Sign in  |  Register

The New Criterion

Quite simply, the best cultural review in the world
- John O’Sullivan


February 2013

An introduction to Robert H. Bork

by A. Raymond Randolph

Robert H. Bork, my friend of nearly forty years, slipped away shortly before Christmas 2012. He is still so very much with us that it is hard to accept he is gone. We are, then, very grateful that he left behind the following account of his time as solicitor general of the United States. His is a memoir of, to use Wordsworth’s phrase, many “battles long ago,” told with deep respect for the truth and punctuated with the legendary wit of this great and good man.

The solicitor general conducts the federal government’s litigation in the Supreme Court. Robert Bork took office at the end of June 1973. With the Court in recess, the summer is usually the quietest time of year for the Office of the Solicitor General.

But far from peace and quiet, Robert Bork, fresh from his professorship at Yale Law School, found himself thrust into the midst of a political maelstrom. Two weeks after Bork arrived in ...

This article is available to subscribers and for individual purchase

Subscribe to TNC (Print and Online editions)

Subscribe to TNC (Online only)

Purchase article credit and clip this article

If you already have an account login first

A. Raymond Randolph isA. Raymond Randolph is a senior circuit judge on the U.S. Court of Appeals for the District of Columbia circuit.

more from this author

This article originally appeared in The New Criterion, Volume 31 February 2013, on page 4

Copyright © 2014 The New Criterion |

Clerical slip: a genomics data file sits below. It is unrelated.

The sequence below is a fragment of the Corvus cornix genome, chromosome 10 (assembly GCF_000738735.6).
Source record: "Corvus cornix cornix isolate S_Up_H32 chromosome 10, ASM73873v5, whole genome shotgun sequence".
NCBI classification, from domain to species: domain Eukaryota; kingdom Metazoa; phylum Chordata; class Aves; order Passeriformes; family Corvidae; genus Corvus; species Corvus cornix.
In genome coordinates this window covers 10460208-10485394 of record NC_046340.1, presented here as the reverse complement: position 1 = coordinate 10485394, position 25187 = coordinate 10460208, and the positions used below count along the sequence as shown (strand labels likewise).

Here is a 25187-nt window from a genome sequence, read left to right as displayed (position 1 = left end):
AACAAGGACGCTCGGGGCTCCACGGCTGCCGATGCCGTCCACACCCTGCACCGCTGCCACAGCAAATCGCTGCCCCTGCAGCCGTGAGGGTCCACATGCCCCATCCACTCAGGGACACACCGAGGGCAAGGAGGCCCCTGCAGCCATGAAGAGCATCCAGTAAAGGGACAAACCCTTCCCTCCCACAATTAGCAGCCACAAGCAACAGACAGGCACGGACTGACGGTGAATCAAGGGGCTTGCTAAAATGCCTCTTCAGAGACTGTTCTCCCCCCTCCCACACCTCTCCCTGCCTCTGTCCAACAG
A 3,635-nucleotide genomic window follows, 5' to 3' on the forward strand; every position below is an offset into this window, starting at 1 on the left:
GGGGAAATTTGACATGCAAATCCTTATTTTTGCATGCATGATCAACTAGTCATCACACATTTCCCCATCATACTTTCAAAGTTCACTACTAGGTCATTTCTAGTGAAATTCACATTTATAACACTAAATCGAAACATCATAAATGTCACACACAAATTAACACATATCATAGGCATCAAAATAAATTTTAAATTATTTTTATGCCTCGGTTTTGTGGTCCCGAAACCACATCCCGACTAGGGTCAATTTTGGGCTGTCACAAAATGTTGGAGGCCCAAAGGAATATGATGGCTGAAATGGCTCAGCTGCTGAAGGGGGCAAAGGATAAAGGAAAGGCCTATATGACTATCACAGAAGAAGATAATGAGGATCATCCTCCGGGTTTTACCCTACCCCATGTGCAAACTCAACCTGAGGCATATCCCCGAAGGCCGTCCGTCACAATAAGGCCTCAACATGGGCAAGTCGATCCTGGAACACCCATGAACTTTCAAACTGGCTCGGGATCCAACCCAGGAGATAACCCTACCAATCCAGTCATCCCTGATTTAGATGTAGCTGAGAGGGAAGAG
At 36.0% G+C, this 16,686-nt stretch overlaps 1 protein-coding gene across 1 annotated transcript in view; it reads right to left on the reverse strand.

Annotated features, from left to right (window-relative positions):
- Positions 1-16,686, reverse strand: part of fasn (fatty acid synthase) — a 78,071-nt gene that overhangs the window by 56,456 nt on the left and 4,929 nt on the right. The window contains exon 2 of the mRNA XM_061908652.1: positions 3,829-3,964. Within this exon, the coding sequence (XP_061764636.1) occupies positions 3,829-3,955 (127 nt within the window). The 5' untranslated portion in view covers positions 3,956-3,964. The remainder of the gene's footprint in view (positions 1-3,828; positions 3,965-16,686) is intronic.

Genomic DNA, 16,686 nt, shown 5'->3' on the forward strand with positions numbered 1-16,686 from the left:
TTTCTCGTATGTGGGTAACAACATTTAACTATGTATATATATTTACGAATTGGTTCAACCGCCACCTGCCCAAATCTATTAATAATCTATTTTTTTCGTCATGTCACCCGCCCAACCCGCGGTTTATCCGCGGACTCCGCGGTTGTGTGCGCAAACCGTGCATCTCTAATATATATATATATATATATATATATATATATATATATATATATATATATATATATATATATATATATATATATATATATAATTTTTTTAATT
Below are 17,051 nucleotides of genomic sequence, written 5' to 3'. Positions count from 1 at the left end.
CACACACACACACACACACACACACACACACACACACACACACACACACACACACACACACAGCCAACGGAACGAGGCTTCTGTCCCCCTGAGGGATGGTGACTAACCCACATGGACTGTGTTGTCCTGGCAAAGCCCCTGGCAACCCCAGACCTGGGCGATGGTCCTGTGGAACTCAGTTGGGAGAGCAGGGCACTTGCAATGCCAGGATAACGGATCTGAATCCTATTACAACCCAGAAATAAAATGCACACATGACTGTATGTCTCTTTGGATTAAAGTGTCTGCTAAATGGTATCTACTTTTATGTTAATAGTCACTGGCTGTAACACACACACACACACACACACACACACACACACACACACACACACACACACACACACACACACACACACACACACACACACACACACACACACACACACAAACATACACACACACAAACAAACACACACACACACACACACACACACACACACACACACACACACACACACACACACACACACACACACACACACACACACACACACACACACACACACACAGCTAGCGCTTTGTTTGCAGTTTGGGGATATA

E-mail to friend

The New Criterion

You might also enjoy

The second assassin

by Edward Jay Epstein

Was JFK killed because America planned to assassinate Castro?

Team players

by Denis Donoghue

On Shakespeare's collaborations with other writers

All in the family

by Bruce Bawer

On the life and work of Marianne Moore

Most popular

view more >

Subscribe to our newsletter!

* indicates required


Introduction to The Kennedy Phenomenon
Roger Kimball introduces The Kennedy Phenomenon, a conference presented by The New Criterion on Tuesday, November 19.

The Kennedy Phenomenon: "Watching the Kennedy Train-Wreck"
Roger Kimball reads Peter Collier’s paper on oft-overlooked unsavory details of the Kennedys' lives. Much of the paper is drawn from Collier’s book, coauthored with David Horowitz, The Kennedys: An American Drama.

The Kennedy Phenomenon: "The Many Misjudgments of Richard Hofstadter"
Fred Siegel discusses his new book The Revolt against the Masses and the myriad oversights of the historian Richard Hofstadter.